Chapter 4 Summary
Leonard awakens and hastily prepares himself for his evening out with Glass. When he heads downstairs to meet him, he is surprised to find another gentleman in Glass’s tiny car. The man introduces himself as Russell, and the three set off for a bar. During the car ride, Russell garrulously relates whatever sights they happen to pass. They finally arrive at the bar and begin ordering rounds of beers and champagne, the latter of which Leonard feels is of very poor quality. Russell and especially Glass dominate the conversation, with Leonard not wanting to voice opinions without knowing how they will be received. The other two spend the first few rounds grumbling about Germany and the poor quality of life. They wonder how long East Germany can last, assuming it will depend on the backing of the Soviets. They then turn to talking about the Russians and how they have always been untrustworthy. Noting the late war years, they remember that even when the Russians were supposed to be allies, they were cold, unfriendly, and suspicious. They lament that it took more than a year for them to realize the Russians were spying on them.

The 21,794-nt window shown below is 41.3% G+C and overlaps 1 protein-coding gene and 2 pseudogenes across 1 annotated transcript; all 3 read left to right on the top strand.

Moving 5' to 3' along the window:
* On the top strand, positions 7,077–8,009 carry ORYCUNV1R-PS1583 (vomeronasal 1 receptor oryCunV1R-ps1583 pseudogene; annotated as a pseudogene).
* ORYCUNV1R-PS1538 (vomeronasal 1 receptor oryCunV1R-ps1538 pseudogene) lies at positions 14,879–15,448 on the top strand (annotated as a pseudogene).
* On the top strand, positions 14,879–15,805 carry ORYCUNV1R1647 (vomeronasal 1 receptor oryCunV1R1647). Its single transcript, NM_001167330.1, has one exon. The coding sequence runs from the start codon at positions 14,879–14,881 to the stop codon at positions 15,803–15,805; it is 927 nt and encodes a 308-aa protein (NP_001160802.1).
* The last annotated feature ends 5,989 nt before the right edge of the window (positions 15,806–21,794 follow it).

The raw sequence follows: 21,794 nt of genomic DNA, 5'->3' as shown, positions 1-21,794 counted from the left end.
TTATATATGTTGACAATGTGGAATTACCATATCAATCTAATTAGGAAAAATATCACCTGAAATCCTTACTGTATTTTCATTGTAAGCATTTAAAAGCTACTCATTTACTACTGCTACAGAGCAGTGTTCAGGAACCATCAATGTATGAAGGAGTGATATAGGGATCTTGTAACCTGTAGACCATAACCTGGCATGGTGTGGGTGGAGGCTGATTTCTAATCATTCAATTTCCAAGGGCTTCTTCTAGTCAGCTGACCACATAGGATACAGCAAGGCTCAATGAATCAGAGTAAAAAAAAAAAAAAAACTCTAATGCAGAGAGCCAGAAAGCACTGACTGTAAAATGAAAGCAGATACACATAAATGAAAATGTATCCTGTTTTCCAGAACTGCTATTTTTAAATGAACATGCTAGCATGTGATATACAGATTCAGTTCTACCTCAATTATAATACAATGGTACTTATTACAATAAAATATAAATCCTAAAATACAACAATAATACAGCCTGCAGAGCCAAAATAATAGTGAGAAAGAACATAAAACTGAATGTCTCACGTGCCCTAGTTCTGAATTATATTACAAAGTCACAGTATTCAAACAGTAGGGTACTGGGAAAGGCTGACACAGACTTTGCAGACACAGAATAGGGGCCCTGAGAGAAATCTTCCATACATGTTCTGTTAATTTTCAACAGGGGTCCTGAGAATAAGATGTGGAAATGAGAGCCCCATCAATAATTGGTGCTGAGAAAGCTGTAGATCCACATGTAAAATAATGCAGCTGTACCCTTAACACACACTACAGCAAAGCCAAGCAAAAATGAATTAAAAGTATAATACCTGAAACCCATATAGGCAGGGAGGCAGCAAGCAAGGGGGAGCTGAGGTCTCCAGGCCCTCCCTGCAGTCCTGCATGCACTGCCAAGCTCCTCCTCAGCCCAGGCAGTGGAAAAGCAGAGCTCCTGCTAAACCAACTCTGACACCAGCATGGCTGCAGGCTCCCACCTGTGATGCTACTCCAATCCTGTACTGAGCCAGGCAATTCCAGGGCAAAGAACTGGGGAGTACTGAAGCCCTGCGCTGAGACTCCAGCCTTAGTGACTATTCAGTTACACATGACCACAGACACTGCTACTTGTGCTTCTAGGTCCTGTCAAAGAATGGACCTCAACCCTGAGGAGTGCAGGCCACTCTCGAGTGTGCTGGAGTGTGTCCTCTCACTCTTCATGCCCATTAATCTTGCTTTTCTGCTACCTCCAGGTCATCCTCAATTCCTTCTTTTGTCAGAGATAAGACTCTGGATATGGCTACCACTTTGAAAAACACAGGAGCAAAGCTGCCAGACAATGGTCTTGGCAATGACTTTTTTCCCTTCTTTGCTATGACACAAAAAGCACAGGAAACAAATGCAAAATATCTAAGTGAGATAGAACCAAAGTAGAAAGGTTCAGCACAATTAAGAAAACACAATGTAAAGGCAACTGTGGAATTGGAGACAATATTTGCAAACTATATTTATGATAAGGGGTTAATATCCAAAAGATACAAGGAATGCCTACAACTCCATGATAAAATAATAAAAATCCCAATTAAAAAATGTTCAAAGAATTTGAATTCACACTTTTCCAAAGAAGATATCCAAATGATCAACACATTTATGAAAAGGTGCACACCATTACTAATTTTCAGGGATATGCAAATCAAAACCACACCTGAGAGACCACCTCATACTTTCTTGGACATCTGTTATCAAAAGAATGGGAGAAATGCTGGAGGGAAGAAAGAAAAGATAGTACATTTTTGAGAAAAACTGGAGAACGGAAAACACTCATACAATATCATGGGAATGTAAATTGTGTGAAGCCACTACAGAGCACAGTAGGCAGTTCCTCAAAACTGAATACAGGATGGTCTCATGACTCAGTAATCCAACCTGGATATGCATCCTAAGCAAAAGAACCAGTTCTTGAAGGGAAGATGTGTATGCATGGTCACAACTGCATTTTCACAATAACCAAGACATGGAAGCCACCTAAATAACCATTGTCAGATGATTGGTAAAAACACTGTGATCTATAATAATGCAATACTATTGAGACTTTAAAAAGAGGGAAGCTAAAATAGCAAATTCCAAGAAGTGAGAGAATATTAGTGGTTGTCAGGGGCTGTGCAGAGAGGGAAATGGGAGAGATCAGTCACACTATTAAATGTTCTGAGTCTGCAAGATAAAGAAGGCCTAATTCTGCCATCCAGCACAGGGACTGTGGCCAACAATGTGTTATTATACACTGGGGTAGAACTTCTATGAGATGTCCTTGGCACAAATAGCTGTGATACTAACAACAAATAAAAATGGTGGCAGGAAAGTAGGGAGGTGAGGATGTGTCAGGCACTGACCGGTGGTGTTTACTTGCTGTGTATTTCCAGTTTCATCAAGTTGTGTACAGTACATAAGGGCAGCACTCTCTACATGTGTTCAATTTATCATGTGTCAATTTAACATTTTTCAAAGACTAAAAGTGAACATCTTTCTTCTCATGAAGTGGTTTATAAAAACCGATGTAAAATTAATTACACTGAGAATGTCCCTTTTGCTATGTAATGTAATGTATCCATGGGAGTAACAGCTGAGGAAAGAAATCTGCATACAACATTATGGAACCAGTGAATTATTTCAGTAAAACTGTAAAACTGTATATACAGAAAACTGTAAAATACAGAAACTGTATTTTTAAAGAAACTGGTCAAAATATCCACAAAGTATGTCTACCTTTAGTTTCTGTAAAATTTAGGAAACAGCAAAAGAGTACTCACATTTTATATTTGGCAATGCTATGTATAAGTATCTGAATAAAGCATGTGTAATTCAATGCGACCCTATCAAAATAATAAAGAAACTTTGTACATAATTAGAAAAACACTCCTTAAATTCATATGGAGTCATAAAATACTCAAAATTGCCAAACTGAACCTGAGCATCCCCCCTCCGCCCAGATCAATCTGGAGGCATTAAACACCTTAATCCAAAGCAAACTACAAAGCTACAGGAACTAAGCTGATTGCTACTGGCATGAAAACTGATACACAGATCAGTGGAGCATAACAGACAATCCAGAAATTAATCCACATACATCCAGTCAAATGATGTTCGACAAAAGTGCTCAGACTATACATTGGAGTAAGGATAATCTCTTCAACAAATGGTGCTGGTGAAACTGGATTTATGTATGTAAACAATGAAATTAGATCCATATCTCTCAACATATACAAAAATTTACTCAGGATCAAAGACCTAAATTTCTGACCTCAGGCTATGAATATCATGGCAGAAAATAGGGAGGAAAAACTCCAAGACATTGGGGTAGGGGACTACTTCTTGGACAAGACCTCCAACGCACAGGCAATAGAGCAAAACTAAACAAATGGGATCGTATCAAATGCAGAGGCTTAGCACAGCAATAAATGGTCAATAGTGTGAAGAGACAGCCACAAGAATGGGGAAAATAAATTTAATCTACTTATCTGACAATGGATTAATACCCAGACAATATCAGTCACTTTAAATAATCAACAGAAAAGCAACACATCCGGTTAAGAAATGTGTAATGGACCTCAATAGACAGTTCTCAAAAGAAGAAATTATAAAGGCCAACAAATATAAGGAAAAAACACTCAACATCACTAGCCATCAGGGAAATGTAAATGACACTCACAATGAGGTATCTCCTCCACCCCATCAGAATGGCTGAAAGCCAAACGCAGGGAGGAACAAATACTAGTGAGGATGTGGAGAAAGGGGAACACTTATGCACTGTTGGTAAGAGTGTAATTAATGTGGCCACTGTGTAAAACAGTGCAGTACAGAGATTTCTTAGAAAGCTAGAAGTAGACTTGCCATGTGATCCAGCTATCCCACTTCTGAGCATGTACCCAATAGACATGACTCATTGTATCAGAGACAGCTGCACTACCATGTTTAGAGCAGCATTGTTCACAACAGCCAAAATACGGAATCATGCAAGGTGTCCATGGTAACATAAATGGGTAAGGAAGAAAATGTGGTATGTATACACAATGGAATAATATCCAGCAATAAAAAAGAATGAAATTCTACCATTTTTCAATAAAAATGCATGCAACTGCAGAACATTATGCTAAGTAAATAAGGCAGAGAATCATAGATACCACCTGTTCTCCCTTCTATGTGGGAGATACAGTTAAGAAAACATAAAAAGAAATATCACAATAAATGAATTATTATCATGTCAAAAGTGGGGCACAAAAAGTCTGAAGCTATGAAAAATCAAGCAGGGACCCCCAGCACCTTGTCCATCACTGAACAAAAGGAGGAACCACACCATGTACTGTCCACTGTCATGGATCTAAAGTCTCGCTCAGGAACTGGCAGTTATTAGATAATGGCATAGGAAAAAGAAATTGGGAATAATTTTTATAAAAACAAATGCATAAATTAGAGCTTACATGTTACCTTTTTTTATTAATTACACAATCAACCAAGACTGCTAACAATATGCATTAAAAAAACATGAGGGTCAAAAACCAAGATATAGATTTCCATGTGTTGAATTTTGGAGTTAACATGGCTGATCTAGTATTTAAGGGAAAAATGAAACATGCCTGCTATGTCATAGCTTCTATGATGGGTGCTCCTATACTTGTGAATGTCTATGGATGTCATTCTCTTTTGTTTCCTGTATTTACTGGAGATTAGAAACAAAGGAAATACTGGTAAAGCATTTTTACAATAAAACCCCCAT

Depressed by the West German bar and reasonably intoxicated, the men pile back into Glass’s car and cross the border into East Germany. They arrive at a new bar with a somewhat livelier milieu. Onstage, a German chanteuse sings American standards with a thick accent, entertaining a lively crowd. At their table, the men drink more, and Russell offers Leonard a flower, which he promptly puts behind his ear. Glass philosophizes about the necessity of espionage and how it relates to language. He insists that cavemen had larger brains but no language because everything they needed was evident to all of them. Only when they became individuals and went off on their own did language become necessary; the language was necessary because of the secrets. Glass thinks the work that they do is part of what makes them individuals.
One of the unique features of the bar is a pneumatic system that allows patrons to send messages from one table to another in small canisters (not unlike a contemporary bank drive-through). When a message arrives at the table, the men are ecstatic. The message is for Leonard (it is addressed to the man with the flower in his ear), and it is a request for a dance. Russell and Glass blather at Leonard to prepare him for his romantic encounter and send him across the room. When he arrives at the table, he finds a beautiful woman named Maria.